To read more about his life click Here.
Day 26 is St. Catherine of Sienna, 12×12 oil on wood panel. Along with St. Francis, she is the patron saint of Italy. She was a mystic from the age of 6 and had several visions through out her life. She received the Stigmata, but the wounds were only visible after her death. She is a Doctor of the Church and Her body was found incoruptible in 1430. My favorite quote “Be who God meant you to be and you will set the world on fire.”
Here is a short bio from Catholic.org
The 24th child of a wool dyer in northern Italy, St. Catherine started having mystical experiences when she was only 6, seeing guardian angels as clearly as the people they protected. She became a Dominican tertiary when she was 16, and continued to have visions of Christ, Mary, and the saints. St. Catherine was one of the most brilliant theological minds of her day, although she never had any formal education. She persuaded the Pope to go back to Rome from Avignon, in 1377, and when she died she was endeavoring to heal the Great Western Schism. In 1375 Our Lord give her the Stigmata, which was visible only after her death. Her spiritual director was Blessed Raymond of Capua. St, Catherine’s letters, and a treatise called “a dialogue” are considered among the most brilliant writings in the history of the Catholic Church. She died when she was only 33, and her body was found incorrupt in 1430.
Click here to learn more.
Day 27 is Venerable Solanus Casey, 12×12 oil on wood panel. Fr. Solanus Casey was a simple priest in the Franciscan (Capuchin) who lived a life of humility. One of the keynotes of Fr. Solanus’ spirituality was of Gratitude, the prayer of “Thanks be to God” poured continually from his lips. “Love for God and neighbor” is another recurring theme of his writings along with obedience, trust, humility, and patience.
Here is a little bio from Catholic.org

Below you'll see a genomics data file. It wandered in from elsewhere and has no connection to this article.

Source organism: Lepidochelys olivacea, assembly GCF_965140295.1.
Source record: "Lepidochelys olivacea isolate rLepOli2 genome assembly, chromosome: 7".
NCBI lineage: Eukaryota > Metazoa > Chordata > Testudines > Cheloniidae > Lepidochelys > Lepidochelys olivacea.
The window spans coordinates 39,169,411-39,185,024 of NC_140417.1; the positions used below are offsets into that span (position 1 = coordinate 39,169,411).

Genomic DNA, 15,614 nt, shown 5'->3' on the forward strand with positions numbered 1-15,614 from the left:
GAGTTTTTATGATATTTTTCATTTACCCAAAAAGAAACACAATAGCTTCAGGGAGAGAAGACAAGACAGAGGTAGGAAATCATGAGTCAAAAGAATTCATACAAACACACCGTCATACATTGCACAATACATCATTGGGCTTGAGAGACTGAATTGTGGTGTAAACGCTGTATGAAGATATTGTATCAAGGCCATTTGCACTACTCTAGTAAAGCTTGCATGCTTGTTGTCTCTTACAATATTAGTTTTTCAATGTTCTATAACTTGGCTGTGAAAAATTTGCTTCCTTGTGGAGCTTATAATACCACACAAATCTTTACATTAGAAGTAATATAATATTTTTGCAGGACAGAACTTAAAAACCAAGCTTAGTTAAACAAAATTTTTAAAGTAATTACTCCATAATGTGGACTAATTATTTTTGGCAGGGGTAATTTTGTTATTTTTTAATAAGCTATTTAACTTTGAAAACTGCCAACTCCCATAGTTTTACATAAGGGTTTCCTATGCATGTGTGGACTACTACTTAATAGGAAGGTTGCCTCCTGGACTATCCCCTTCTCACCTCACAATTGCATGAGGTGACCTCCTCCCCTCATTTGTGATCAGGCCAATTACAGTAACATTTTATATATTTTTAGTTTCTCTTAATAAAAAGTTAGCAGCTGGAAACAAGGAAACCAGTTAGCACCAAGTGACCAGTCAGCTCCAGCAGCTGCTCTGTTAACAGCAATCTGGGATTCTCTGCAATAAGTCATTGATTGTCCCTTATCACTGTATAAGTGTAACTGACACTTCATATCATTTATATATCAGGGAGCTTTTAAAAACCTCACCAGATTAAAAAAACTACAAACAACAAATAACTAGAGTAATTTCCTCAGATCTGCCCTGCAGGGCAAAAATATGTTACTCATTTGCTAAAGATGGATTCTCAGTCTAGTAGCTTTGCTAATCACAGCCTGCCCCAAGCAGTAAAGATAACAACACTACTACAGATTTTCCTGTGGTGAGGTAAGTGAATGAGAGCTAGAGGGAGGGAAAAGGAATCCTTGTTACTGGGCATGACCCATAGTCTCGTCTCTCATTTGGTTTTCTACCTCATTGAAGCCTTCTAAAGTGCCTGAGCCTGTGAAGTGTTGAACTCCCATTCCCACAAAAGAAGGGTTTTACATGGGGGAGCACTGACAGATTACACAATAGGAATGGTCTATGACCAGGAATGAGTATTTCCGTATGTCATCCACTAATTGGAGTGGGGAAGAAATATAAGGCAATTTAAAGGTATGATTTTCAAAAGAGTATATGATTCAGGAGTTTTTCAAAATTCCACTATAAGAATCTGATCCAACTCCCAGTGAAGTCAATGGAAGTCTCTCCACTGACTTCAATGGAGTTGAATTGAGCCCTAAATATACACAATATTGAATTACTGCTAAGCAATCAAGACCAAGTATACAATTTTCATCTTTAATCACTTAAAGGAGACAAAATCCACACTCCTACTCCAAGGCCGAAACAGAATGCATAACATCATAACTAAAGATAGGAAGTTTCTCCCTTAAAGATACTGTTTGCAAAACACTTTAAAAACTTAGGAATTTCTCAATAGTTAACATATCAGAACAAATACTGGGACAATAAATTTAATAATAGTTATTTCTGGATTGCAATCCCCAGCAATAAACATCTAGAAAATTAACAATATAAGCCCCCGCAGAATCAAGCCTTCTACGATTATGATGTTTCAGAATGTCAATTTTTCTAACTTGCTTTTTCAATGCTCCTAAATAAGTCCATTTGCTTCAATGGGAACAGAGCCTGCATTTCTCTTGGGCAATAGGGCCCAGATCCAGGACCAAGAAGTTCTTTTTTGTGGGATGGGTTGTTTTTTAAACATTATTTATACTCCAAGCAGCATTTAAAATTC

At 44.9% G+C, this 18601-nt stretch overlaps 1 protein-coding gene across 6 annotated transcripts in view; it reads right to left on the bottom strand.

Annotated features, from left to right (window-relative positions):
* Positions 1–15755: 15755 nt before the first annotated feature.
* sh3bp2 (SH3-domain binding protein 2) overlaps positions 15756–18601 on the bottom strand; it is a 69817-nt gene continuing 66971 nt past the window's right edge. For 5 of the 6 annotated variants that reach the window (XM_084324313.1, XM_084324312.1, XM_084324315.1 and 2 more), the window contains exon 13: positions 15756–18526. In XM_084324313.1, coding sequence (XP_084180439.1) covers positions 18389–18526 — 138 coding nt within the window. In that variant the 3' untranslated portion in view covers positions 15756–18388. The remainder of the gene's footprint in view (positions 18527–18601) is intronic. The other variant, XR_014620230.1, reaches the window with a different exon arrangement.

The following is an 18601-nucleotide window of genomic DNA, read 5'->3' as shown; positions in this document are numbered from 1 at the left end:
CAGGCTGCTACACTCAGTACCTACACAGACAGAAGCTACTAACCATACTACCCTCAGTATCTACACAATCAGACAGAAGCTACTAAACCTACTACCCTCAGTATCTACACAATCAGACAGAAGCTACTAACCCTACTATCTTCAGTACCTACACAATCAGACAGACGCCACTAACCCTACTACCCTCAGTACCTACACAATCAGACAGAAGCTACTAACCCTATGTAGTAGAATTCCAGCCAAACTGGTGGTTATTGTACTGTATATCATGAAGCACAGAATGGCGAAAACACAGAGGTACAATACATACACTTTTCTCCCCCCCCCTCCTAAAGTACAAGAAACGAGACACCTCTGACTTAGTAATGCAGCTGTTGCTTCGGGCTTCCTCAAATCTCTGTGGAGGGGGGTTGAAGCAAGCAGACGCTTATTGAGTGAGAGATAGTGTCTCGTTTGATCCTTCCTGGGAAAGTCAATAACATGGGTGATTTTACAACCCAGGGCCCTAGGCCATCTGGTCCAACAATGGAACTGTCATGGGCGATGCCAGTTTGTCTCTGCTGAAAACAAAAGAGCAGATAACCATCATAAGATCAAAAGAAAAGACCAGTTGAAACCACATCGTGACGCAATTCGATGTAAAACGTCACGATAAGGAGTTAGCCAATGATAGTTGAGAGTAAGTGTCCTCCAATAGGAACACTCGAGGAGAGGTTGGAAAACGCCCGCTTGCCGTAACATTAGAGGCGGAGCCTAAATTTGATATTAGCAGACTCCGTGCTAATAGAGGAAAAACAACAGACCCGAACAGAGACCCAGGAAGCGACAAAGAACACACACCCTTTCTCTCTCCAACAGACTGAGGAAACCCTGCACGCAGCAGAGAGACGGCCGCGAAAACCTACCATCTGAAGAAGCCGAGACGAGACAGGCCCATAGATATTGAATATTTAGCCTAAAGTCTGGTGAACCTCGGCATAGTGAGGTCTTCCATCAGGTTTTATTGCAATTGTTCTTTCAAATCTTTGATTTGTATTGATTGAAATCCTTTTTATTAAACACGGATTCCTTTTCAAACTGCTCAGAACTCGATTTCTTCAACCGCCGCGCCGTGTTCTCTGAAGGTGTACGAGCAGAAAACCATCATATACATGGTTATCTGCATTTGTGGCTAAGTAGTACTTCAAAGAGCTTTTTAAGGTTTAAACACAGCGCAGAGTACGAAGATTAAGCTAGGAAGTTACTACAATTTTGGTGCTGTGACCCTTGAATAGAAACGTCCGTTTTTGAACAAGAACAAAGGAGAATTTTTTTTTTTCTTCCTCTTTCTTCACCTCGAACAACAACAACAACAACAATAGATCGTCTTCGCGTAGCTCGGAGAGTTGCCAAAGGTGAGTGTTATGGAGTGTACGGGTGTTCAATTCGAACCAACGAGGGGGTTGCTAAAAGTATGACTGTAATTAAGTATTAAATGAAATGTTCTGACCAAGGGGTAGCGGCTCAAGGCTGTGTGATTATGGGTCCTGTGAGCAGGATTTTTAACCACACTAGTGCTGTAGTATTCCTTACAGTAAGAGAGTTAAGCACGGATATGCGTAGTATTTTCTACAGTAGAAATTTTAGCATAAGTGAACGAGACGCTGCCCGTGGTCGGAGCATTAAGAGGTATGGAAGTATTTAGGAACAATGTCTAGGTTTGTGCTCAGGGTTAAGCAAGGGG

Bernard (Barney) Casey was born in a three room log cabin, near Oak Grove, Wisconsin on November 25, 1875. As a young boy, though he was physically weak, he was strong spiritually. As a teenager, he saved a man from drowning, believing that the help of Our Lady made it possible. As a young man several difficult incidents brought him even closer to God: the ending of a relationship with a girl whom he loved, and being a witness to a murder. Barney decided that he wanted to devote his life to God, as a priest. The next eight years represented a difficult journey towards priesthood. In 1892, Bernard was admitted to a German seminary, but the diocesan officials at the seminary believed he did not have what it takes to be a priest. Due to a language barrier, he did poorly in his classes. Barney went to a Capuchin seminary in 1896, adopting the name of Solanus. At the age of thirty-three, Father Solanus was ordained as a simplex priest, which meant that he could not hear confessions or preach homilies. People waited in lines in order to speak to Father Solanus. They noticed the power of his prayers, a man with great faith in God. Many people contributed to Father Solanus, as the cause of many miracles. Reports of healings and conversions became everyday occurances in the Capuchin house. Even with the pain and suffering he experienced before his death, he thanked God. His last words before dying were: “I give my soul to Jesus”. On July 31, 1957, Father Solanus died. As a result of his faith, he was a man who submitted his will to God’s will.